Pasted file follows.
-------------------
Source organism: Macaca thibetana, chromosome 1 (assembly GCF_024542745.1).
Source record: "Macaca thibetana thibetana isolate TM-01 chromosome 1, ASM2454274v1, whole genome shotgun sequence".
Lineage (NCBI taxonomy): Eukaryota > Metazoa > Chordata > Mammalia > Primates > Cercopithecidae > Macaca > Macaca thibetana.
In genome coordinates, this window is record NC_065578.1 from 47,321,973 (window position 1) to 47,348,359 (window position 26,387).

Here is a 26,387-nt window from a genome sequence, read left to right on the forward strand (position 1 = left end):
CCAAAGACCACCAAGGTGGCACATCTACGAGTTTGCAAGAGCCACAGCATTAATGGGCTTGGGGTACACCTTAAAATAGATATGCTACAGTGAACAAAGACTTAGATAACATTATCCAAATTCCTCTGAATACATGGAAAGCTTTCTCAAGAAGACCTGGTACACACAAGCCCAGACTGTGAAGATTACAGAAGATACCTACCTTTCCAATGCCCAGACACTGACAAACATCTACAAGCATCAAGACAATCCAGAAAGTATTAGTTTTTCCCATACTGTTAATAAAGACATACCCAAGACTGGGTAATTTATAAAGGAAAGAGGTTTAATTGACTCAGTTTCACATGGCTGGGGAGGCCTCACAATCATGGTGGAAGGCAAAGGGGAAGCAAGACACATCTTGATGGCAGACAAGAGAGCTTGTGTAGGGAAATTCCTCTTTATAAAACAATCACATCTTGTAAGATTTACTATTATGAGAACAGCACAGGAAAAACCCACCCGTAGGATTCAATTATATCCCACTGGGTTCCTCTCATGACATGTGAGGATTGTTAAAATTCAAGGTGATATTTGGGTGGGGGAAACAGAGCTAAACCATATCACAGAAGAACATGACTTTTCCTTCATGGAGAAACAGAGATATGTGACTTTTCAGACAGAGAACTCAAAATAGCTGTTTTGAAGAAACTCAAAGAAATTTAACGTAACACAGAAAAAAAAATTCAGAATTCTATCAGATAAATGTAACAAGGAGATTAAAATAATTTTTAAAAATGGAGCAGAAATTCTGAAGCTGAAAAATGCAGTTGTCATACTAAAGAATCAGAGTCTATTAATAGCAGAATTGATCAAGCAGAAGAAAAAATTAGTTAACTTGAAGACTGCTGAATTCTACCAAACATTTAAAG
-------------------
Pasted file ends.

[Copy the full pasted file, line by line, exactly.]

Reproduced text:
Source organism: Macaca thibetana, chromosome 1 (assembly GCF_024542745.1).
Source record: "Macaca thibetana thibetana isolate TM-01 chromosome 1, ASM2454274v1, whole genome shotgun sequence".
Lineage (NCBI taxonomy): Eukaryota > Metazoa > Chordata > Mammalia > Primates > Cercopithecidae > Macaca > Macaca thibetana.
In genome coordinates, this window is record NC_065578.1 from 47,321,973 (window position 1) to 47,348,359 (window position 26,387).

Here is a 26,387-nt window from a genome sequence, read left to right on the forward strand (position 1 = left end):
CCAAAGACCACCAAGGTGGCACATCTACGAGTTTGCAAGAGCCACAGCATTAATGGGCTTGGGGTACACCTTAAAATAGATATGCTACAGTGAACAAAGACTTAGATAACATTATCCAAATTCCTCTGAATACATGGAAAGCTTTCTCAAGAAGACCTGGTACACACAAGCCCAGACTGTGAAGATTACAGAAGATACCTACCTTTCCAATGCCCAGACACTGACAAACATCTACAAGCATCAAGACAATCCAGAAAGTATTAGTTTTTCCCATACTGTTAATAAAGACATACCCAAGACTGGGTAATTTATAAAGGAAAGAGGTTTAATTGACTCAGTTTCACATGGCTGGGGAGGCCTCACAATCATGGTGGAAGGCAAAGGGGAAGCAAGACACATCTTGATGGCAGACAAGAGAGCTTGTGTAGGGAAATTCCTCTTTATAAAACAATCACATCTTGTAAGATTTACTATTATGAGAACAGCACAGGAAAAACCCACCCGTAGGATTCAATTATATCCCACTGGGTTCCTCTCATGACATGTGAGGATTGTTAAAATTCAAGGTGATATTTGGGTGGGGGAAACAGAGCTAAACCATATCACAGAAGAACATGACTTTTCCTTCATGGAGAAACAGAGATATGTGACTTTTCAGACAGAGAACTCAAAATAGCTGTTTTGAAGAAACTCAAAGAAATTTAACGTAACACAGAAAAAAAAATTCAGAATTCTATCAGATAAATGTAACAAGGAGATTAAAATAATTTTTAAAAATGGAGCAGAAATTCTGAAGCTGAAAAATGCAGTTGTCATACTAAAGAATCAGAGTCTATTAATAGCAGAATTGATCAAGCAGAAGAAAAAATTAGTTAACTTGAAGACTGCTGAATTCTACCAAACATTTAAAG